The Administrator Shortcut Guide to User Management and Provisioning is authored by Dave Kearns, one of the industry's most respected experts. The book provides critical information and real-world examples to administrators, managers, directors, and CTOs at any stage in planning or deploying a user management and provisioning solution.
User management is the process of adding, maintaining, changing, and removing user accounts, passwords, authorizations, and attributes from a (usually networked) resource - files, printers, applications, databases, Web sites, and other hardware or software. In today's network, these tasks typically involve using a directory service. However, user management, as you will see, has a longer history than does the enterprise directory system.
Provisioning is the process of insuring that managed users have the requisite information and privileges to enable access to various services, systems, and resources within the enterprise when and where they need it. Further, provisioning allows this access to be modified or removed quickly, efficiently, and automatically whenever the situation changes. Provisioning also usually includes components that are normally considered outside the scope of the Information Technology (IT) organization such as phones, premises access devices, and even company cars.
User management can be thought of as a function of IT; in contrast, provisioning is generally an enterprise function that is facilitated by IT. The difference will become clearer as we delve further into these two topics. Both subjects, by the way, are aspects of the larger arena of Identity Management.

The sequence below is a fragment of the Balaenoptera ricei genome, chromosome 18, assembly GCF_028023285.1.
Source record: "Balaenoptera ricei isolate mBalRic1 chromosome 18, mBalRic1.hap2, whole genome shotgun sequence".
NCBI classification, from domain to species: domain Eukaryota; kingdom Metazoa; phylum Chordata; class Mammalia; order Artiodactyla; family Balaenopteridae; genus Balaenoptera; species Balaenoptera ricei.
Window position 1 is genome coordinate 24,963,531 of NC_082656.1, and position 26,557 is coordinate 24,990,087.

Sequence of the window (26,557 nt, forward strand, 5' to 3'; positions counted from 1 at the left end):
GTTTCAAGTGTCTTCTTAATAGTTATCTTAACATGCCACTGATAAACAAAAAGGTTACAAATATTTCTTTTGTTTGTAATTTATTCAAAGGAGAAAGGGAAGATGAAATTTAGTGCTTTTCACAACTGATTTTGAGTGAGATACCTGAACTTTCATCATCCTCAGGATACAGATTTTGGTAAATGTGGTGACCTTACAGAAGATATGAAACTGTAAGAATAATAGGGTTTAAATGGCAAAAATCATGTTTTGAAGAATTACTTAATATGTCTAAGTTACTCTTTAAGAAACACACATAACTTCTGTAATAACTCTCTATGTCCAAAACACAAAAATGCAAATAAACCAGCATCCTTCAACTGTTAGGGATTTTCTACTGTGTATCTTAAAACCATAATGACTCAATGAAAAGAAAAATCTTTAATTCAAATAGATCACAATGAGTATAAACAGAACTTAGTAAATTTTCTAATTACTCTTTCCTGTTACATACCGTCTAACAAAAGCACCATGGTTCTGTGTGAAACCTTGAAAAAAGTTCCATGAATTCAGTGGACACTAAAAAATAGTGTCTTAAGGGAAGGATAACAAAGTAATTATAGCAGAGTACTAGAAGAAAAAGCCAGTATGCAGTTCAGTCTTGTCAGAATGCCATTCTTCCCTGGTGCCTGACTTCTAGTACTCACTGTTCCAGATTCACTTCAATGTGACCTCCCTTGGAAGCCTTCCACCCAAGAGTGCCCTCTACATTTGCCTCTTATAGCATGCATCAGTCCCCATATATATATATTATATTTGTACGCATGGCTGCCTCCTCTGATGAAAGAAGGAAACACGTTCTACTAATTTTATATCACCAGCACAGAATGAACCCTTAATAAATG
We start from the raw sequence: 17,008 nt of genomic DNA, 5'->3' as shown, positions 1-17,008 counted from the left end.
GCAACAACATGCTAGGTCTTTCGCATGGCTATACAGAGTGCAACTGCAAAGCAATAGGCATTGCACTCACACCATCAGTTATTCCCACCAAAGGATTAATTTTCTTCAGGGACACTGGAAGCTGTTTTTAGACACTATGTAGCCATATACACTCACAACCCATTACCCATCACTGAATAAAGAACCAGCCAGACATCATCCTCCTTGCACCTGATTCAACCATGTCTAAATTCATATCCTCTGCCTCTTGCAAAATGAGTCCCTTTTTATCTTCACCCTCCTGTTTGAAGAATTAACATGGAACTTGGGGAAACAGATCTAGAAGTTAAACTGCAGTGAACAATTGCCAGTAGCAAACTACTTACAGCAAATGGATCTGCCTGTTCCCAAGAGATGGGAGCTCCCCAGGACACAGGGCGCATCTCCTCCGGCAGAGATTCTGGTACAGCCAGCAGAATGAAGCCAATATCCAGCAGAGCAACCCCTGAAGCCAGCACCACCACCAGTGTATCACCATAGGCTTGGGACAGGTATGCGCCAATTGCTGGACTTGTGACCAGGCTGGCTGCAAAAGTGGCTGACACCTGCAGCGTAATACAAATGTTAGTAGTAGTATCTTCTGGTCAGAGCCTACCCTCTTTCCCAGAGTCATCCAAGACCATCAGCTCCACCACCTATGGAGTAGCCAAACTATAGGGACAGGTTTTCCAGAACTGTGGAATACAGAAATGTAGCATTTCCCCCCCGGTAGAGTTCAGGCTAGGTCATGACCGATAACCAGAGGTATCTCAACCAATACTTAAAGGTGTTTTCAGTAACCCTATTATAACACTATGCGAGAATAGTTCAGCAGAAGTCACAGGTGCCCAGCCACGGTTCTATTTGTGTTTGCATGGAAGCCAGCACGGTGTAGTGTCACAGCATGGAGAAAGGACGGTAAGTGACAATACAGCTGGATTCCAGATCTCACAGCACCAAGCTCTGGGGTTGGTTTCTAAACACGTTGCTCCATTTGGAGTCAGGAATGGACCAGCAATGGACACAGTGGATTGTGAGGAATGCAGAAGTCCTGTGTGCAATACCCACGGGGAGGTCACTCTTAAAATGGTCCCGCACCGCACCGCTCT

In this chapter, we'll explore the history of user management and provisioning and take a look at the current impediments blocking implementation in many enterprises. We’ll also delve into the realm of directory services, the "plumbing" on which both user management and provisioning are built. There are a number of choices that must be made in the area of directory services for a successful user management and provisioning implementation and this chapter will present the pros and cons of each. Finally, I'll present a few ideas gleaned from forward-looking enterprises (or, at least, those on the bleeding edge) about ways to improve the process and streamline decision making. Chapter 2 will explore user management in depth and Chapter 3 will discuss electronic provisioning in detail.
Many of you might secretly hope that a chapter about user management will include subheadings such as "Cattle Prods" and "Holding Pens." In fact, user management really isn't about users very much at all. Rather, it's about the accounts of users on enterprise networks. For example, a discussion about a user's authorizations - the rights and privileges that the user has - is actually an exploration of the rights controlled by a particular account. Should the physical user log on to a different account, it's likely that the authorizations-the access privileges-would be different. Thus, although user management isn't a completely accurate term, it is embedded in the Identity Management discussion, so we will use it throughout this guide. Simply remember that it isn't the physical users we’re talking about, but their digital presence on the network.
When you stop to consider the scope of what provisioning applications are designed to do, you can fully appreciate why deploying one is neither simple nor easy. By implementing provisioning, you are trying to automate IT processes via corporate policy that will ensure that the people who are using your enterprise resources have all the necessary access to systems and information - and, yet, have only the type of access that they are supposed to have.
In addition, this capability must work both ways - automatically providing the user accounts and access rights where appropriate and automatically disabling the same user accounts and access rights once they are no longer needed. Yet, the provisioning process, while rooted in IT operations, extends into enterprise operations beyond managing users and the information they access.
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